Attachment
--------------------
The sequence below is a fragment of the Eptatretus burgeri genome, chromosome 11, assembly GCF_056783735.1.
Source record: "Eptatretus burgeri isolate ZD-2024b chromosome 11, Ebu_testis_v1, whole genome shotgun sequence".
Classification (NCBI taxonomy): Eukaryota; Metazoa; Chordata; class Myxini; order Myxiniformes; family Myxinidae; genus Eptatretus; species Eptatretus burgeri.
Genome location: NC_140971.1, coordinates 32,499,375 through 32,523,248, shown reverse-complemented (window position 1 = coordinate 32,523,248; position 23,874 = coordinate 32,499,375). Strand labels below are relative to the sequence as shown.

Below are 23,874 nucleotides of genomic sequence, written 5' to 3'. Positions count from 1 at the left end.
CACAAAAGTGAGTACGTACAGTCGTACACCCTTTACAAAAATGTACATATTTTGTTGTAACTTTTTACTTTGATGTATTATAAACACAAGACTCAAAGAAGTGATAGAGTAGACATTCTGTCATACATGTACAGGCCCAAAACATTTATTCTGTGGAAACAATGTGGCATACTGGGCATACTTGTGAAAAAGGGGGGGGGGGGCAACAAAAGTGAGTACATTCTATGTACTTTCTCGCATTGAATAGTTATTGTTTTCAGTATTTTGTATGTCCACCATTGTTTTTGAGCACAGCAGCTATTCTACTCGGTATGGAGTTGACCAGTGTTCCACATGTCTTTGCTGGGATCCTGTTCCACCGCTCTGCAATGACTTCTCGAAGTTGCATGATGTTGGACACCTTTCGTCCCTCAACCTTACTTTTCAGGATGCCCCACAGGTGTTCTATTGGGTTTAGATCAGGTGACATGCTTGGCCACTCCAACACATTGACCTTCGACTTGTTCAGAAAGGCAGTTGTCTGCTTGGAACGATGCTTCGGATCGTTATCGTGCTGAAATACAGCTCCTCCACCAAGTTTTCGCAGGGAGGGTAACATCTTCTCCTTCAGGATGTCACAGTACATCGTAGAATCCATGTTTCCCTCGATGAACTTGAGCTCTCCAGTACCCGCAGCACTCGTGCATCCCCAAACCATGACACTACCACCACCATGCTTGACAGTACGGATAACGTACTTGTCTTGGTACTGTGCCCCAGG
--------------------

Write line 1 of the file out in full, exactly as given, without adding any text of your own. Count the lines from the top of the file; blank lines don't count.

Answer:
The sequence below is a fragment of the Eptatretus burgeri genome, chromosome 11, assembly GCF_056783735.1.